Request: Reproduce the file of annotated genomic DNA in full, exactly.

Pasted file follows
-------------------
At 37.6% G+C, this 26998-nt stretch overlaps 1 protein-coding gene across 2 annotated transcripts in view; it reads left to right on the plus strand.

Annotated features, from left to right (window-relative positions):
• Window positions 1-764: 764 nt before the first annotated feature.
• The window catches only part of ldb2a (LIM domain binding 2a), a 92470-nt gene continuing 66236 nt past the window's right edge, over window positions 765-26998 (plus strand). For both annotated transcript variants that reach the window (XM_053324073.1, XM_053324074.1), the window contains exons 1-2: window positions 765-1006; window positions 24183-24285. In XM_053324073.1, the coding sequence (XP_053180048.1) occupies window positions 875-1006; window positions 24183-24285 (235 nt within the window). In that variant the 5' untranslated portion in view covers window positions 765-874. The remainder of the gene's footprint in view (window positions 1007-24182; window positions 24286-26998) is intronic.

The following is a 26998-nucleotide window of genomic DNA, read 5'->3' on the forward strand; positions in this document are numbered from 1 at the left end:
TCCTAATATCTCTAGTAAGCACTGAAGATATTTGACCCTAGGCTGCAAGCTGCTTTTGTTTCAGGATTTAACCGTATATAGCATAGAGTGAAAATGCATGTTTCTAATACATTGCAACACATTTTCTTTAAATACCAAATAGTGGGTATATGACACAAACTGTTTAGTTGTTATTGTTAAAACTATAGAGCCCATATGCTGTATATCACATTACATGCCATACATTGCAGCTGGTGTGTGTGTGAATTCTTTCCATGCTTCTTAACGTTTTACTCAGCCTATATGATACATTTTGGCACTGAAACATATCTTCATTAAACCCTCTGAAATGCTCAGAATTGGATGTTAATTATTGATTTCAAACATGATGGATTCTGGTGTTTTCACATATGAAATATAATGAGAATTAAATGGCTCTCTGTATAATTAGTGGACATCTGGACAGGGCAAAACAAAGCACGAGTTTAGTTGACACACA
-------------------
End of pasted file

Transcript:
At 37.6% G+C, this 26998-nt stretch overlaps 1 protein-coding gene across 2 annotated transcripts in view; it reads left to right on the plus strand.

Annotated features, from left to right (window-relative positions):
• Window positions 1-764: 764 nt before the first annotated feature.
• The window catches only part of ldb2a (LIM domain binding 2a), a 92470-nt gene continuing 66236 nt past the window's right edge, over window positions 765-26998 (plus strand). For both annotated transcript variants that reach the window (XM_053324073.1, XM_053324074.1), the window contains exons 1-2: window positions 765-1006; window positions 24183-24285. In XM_053324073.1, the coding sequence (XP_053180048.1) occupies window positions 875-1006; window positions 24183-24285 (235 nt within the window). In that variant the 5' untranslated portion in view covers window positions 765-874. The remainder of the gene's footprint in view (window positions 1007-24182; window positions 24286-26998) is intronic.

The following is a 26998-nucleotide window of genomic DNA, read 5'->3' on the forward strand; positions in this document are numbered from 1 at the left end:
TCCTAATATCTCTAGTAAGCACTGAAGATATTTGACCCTAGGCTGCAAGCTGCTTTTGTTTCAGGATTTAACCGTATATAGCATAGAGTGAAAATGCATGTTTCTAATACATTGCAACACATTTTCTTTAAATACCAAATAGTGGGTATATGACACAAACTGTTTAGTTGTTATTGTTAAAACTATAGAGCCCATATGCTGTATATCACATTACATGCCATACATTGCAGCTGGTGTGTGTGTGAATTCTTTCCATGCTTCTTAACGTTTTACTCAGCCTATATGATACATTTTGGCACTGAAACATATCTTCATTAAACCCTCTGAAATGCTCAGAATTGGATGTTAATTATTGATTTCAAACATGATGGATTCTGGTGTTTTCACATATGAAATATAATGAGAATTAAATGGCTCTCTGTATAATTAGTGGACATCTGGACAGGGCAAAACAAAGCACGAGTTTAGTTGACACACA